S.Korea’s military salvages North Korea’s space rocket wreckage

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South Korea’s military said Friday it had successfully retrieved a large chunk of a crashed North Korean space rocket from the sea bed after 15 days of complex salvage operations.

North Korea attempted to put its first military spy satellite into orbit on May 31, but the projectile and its payload crashed into the sea shortly after launch due to what Pyongyang said was a rocket failure.

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After deploying a fleet of naval rescue ships and minesweepers plus dozens of deep-sea divers, Seoul’s military said it had managed to salvage what appeared to be the main body of the rocket late Thursday from the Yellow Sea.

“The salvaged object is scheduled to be analyzed in detail by specialized institutions such as the national agency for defense development,” the Joint Chiefs of Staff said in a statement.

The wreckage was pulled from the sea bed at a depth of about 75 metres (250 feet) in waters about 200 kilometres (125 miles) southwest of Eocheong Island, it added.

Images released by Seoul’s defense ministry showed a long, white barrel-like metal structure with the word “Chonma” written on it -- possibly a shorter form of the rocket’s official name, Chollima-1.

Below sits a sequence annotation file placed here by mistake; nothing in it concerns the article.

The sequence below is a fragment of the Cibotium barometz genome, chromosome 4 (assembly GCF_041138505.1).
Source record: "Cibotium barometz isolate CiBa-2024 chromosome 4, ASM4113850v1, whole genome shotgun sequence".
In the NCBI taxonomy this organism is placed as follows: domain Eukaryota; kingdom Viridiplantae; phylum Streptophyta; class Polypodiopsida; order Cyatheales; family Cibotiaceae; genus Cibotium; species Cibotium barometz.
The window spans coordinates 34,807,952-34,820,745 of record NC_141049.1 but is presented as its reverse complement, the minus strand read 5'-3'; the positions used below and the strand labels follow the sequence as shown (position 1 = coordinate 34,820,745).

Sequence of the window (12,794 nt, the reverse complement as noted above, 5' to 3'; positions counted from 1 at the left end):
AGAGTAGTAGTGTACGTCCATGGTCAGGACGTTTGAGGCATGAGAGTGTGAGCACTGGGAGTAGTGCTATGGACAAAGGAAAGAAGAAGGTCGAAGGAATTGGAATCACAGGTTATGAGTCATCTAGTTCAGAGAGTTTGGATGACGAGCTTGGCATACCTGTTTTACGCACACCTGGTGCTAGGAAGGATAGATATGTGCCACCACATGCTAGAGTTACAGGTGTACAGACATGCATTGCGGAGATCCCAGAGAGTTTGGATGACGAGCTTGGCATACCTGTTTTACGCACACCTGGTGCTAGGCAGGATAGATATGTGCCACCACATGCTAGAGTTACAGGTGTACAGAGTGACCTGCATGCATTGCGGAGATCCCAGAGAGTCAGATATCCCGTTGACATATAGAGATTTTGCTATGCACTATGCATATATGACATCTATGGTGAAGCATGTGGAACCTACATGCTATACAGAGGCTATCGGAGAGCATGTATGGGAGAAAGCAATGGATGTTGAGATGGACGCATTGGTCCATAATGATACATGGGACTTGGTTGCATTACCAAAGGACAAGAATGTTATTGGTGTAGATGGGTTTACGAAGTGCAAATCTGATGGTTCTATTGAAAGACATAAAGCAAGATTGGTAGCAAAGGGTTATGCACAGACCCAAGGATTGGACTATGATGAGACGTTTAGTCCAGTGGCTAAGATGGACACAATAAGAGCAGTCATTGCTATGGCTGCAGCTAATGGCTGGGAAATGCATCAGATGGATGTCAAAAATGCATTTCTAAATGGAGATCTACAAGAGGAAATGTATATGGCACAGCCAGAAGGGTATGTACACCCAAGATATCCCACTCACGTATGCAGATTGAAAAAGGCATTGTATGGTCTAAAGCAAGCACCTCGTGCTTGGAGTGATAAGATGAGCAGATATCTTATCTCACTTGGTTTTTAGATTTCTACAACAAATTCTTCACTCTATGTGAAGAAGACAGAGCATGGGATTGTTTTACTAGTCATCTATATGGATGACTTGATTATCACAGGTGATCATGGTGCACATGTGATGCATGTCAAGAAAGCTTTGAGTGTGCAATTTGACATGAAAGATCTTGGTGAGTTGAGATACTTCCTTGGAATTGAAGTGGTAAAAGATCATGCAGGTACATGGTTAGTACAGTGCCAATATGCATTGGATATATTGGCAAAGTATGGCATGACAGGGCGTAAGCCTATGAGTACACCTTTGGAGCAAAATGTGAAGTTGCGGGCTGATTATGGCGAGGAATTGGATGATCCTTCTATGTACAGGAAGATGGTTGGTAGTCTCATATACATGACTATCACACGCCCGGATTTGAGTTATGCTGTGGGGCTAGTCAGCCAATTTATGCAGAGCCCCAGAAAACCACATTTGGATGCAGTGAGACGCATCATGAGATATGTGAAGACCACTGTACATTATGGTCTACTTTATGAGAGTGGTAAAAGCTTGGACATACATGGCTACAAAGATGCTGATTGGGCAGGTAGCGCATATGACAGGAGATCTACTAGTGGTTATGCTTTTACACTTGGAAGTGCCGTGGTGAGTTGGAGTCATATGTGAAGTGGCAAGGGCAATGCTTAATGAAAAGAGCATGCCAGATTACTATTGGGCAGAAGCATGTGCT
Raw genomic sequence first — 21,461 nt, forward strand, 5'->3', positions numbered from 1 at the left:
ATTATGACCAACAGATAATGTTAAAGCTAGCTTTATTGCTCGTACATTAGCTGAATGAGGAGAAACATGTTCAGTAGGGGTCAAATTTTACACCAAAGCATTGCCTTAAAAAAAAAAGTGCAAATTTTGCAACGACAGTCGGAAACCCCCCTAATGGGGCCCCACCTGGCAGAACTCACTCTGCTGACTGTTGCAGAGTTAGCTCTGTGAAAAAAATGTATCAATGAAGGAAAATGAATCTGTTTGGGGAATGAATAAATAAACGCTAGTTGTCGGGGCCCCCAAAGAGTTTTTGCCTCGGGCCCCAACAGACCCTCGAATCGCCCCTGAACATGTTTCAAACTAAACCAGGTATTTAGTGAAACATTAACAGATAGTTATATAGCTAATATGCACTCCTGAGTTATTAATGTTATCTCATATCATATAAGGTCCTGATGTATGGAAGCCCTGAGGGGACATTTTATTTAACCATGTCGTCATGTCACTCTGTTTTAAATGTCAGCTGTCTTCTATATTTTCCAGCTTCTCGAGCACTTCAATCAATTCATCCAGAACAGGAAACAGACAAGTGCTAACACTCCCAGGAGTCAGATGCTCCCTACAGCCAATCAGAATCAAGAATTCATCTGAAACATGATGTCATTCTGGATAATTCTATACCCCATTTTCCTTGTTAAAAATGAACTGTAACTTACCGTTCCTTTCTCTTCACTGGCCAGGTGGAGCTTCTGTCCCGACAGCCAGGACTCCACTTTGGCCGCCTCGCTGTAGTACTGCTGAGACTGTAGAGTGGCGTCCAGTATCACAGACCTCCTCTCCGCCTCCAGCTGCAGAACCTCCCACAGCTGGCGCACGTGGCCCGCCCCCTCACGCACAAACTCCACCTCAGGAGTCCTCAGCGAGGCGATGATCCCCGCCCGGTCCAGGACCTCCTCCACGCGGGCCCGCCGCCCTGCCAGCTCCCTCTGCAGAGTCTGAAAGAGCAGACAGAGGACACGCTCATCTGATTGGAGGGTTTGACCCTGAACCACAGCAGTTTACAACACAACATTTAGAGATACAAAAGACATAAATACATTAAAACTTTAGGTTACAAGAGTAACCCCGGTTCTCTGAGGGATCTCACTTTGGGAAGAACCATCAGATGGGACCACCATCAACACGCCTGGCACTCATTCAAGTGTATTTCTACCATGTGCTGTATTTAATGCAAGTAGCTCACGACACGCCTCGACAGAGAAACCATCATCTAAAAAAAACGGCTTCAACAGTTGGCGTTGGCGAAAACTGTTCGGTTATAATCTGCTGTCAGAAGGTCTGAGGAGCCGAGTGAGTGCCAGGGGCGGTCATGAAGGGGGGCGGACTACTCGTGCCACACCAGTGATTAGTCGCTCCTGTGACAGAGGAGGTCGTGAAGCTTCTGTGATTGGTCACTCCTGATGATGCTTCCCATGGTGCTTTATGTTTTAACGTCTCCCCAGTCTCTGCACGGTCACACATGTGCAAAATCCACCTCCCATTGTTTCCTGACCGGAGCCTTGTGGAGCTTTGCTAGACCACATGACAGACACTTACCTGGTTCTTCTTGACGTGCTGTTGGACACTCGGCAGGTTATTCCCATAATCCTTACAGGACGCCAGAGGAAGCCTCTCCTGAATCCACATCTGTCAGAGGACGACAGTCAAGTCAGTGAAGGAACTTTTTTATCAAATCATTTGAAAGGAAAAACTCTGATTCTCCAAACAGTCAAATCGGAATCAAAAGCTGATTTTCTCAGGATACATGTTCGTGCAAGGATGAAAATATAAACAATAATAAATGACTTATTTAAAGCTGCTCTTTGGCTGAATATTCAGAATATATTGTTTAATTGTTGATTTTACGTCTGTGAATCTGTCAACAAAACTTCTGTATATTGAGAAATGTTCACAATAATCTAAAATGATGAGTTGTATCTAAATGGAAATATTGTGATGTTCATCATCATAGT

The rocket was named after a mythical winged horse that often features in Pyongyang’s propaganda.

The May 31 launch was slammed by the United States, South Korea and Japan, saying it violated UN resolutions barring the nuclear-armed country from any tests using ballistic missile technology.

Analysts have said there is significant technological overlap between the development of intercontinental ballistic missiles and space launch capabilities.

Seoul has been working for the last two weeks to recover the wreckage of the space rocket, as the debris could help scientists gain insight into Pyongyang’s ballistic missile and satellite surveillance programmes.

North Korea vowed after the May 31 failure that it would successfully launch its spy satellite soon.

Pyongyang has previously claimed its military spy satellite is necessary to counterbalance the growing US military presence in the region.

North Korea fired two short-range ballistic missiles Thursday, shortly after it warned of an “inevitable” response to ongoing US-South Korea joint military drills.

Relations between the two Koreas are at one of their lowest points in years, with diplomacy stalled and North Korea’s leader Kim Jong Un declaring his country an “irreversible” nuclear power, as well as calling for ramped-up weapons production, including of tactical nukes.

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